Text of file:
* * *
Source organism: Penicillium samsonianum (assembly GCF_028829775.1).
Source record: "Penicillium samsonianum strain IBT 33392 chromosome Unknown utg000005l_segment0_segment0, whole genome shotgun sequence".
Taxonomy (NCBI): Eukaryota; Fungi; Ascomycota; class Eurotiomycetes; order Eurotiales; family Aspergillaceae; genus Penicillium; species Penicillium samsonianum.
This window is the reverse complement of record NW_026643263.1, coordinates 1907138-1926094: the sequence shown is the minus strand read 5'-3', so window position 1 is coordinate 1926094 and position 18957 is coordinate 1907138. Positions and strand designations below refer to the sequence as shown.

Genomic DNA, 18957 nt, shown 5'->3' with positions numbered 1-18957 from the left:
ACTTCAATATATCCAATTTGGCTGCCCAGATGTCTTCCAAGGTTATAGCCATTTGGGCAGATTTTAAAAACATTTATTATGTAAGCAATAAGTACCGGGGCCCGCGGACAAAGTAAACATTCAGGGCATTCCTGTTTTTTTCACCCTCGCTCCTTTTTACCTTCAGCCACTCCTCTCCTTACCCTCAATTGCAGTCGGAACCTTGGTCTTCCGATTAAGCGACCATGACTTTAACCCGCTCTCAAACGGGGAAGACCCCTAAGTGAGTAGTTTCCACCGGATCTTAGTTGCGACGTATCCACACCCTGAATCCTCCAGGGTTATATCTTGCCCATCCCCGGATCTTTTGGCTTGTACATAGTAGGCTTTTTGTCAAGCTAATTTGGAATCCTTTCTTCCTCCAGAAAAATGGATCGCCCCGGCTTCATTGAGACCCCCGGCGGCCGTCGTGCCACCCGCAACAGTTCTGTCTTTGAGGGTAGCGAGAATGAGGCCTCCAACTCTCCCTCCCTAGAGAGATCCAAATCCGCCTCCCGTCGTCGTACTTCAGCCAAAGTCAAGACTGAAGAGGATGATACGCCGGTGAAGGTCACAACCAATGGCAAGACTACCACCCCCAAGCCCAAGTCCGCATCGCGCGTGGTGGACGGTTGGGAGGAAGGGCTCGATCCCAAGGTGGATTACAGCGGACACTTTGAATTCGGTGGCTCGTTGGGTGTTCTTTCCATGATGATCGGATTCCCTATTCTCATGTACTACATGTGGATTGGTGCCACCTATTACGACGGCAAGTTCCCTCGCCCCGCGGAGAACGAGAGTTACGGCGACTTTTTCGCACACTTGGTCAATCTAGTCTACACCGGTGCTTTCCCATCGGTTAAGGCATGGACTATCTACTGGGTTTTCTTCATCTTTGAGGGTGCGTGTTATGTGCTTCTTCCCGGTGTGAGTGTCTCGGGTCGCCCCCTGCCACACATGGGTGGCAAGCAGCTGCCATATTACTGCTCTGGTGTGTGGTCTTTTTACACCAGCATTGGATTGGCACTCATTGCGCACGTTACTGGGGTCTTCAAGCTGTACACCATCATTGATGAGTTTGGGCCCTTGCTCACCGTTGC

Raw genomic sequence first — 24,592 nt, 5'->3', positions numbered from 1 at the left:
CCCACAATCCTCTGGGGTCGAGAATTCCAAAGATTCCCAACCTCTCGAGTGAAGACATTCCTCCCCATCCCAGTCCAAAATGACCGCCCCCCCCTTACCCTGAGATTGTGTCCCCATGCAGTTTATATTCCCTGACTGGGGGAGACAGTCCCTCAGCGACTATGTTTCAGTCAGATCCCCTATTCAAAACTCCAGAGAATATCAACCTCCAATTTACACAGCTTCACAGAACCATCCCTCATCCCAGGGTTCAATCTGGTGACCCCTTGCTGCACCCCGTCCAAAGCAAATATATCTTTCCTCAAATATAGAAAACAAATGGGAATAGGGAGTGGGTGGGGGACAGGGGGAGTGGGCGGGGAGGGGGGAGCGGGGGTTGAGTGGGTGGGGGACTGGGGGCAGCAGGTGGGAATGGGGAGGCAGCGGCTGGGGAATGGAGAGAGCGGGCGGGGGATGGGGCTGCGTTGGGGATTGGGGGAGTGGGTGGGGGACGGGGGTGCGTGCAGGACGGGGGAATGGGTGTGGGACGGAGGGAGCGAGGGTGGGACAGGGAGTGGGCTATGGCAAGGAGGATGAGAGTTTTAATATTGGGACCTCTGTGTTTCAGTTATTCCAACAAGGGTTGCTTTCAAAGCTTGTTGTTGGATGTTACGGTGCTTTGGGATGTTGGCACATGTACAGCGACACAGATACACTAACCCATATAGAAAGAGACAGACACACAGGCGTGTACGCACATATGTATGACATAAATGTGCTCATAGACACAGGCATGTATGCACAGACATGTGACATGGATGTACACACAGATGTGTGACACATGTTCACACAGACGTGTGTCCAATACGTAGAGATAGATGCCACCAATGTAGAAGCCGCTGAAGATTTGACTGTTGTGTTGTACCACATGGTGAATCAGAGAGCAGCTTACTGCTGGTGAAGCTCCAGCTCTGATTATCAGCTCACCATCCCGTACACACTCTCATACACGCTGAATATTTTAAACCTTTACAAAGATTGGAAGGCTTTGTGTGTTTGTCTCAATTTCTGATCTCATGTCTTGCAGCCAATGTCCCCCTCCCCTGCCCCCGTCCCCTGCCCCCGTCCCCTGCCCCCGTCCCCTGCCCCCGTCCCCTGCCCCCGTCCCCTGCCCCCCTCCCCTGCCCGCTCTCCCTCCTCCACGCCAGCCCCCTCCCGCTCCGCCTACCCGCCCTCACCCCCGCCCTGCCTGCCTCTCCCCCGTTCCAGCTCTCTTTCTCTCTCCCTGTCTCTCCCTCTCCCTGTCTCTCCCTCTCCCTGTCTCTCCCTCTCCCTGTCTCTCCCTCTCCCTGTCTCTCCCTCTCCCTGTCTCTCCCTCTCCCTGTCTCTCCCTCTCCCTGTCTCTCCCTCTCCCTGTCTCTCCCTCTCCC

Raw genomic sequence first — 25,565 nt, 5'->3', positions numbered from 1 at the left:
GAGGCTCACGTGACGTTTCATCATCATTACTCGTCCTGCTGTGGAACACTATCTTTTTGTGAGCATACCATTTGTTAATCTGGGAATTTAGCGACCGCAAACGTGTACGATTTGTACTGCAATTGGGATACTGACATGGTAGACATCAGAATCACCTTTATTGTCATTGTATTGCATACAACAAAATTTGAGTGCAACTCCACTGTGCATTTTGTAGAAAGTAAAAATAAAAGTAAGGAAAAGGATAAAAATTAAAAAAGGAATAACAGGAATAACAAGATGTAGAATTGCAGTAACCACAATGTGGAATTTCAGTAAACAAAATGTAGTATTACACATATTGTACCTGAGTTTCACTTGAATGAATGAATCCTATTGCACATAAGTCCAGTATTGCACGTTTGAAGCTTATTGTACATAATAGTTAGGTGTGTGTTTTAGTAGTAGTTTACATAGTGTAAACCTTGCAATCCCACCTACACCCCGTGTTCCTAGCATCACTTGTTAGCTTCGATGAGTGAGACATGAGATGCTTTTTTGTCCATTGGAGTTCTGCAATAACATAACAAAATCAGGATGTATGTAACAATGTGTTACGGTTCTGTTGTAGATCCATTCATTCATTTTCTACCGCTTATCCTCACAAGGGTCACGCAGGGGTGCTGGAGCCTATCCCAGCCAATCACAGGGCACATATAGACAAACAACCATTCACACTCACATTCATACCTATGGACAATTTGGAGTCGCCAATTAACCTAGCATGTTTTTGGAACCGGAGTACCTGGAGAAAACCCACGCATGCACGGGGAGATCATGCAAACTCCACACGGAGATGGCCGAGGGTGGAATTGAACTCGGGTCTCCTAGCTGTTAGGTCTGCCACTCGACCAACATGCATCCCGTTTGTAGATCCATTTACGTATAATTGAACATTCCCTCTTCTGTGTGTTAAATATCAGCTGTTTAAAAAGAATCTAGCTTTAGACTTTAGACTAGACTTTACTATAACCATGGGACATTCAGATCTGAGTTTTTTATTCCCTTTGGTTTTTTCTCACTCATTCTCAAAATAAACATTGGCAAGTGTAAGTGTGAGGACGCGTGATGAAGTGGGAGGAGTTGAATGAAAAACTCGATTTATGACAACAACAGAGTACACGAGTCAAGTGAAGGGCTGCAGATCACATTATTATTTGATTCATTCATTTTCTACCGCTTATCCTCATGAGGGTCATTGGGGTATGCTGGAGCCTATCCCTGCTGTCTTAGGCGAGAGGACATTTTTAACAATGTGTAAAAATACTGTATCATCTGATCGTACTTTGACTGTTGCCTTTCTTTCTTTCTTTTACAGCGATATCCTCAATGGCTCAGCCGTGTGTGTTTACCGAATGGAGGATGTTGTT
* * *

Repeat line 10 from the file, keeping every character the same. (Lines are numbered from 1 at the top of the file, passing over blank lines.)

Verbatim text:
GAGGCTCACGTGACGTTTCATCATCATTACTCGTCCTGCTGTGGAACACTATCTTTTTGTGAGCATACCATTTGTTAATCTGGGAATTTAGCGACCGCAAACGTGTACGATTTGTACTGCAATTGGGATACTGACATGGTAGACATCAGAATCACCTTTATTGTCATTGTATTGCATACAACAAAATTTGAGTGCAACTCCACTGTGCATTTTGTAGAAAGTAAAAATAAAAGTAAGGAAAAGGATAAAAATTAAAAAAGGAATAACAGGAATAACAAGATGTAGAATTGCAGTAACCACAATGTGGAATTTCAGTAAACAAAATGTAGTATTACACATATTGTACCTGAGTTTCACTTGAATGAATGAATCCTATTGCACATAAGTCCAGTATTGCACGTTTGAAGCTTATTGTACATAATAGTTAGGTGTGTGTTTTAGTAGTAGTTTACATAGTGTAAACCTTGCAATCCCACCTACACCCCGTGTTCCTAGCATCACTTGTTAGCTTCGATGAGTGAGACATGAGATGCTTTTTTGTCCATTGGAGTTCTGCAATAACATAACAAAATCAGGATGTATGTAACAATGTGTTACGGTTCTGTTGTAGATCCATTCATTCATTTTCTACCGCTTATCCTCACAAGGGTCACGCAGGGGTGCTGGAGCCTATCCCAGCCAATCACAGGGCACATATAGACAAACAACCATTCACACTCACATTCATACCTATGGACAATTTGGAGTCGCCAATTAACCTAGCATGTTTTTGGAACCGGAGTACCTGGAGAAAACCCACGCATGCACGGGGAGATCATGCAAACTCCACACGGAGATGGCCGAGGGTGGAATTGAACTCGGGTCTCCTAGCTGTTAGGTCTGCCACTCGACCAACATGCATCCCGTTTGTAGATCCATTTACGTATAATTGAACATTCCCTCTTCTGTGTGTTAAATATCAGCTGTTTAAAAAGAATCTAGCTTTAGACTTTAGACTAGACTTTACTATAACCATGGGACATTCAGATCTGAGTTTTTTATTCCCTTTGGTTTTTTCTCACTCATTCTCAAAATAAACATTGGCAAGTGTAAGTGTGAGGACGCGTGATGAAGTGGGAGGAGTTGAATGAAAAACTCGATTTATGACAACAACAGAGTACACGAGTCAAGTGAAGGGCTGCAGATCACATTATTATTTGATTCATTCATTTTCTACCGCTTATCCTCATGAGGGTCATTGGGGTATGCTGGAGCCTATCCCTGCTGTCTTAGGCGAGAGGACATTTTTAACAATGTGTAAAAATACTGTATCATCTGATCGTACTTTGACTGTTGCCTTTCTTTCTTTCTTTTACAGCGATATCCTCAATGGCTCAGCCGTGTGTGTTTACCGAATGGAGGATGTTGTT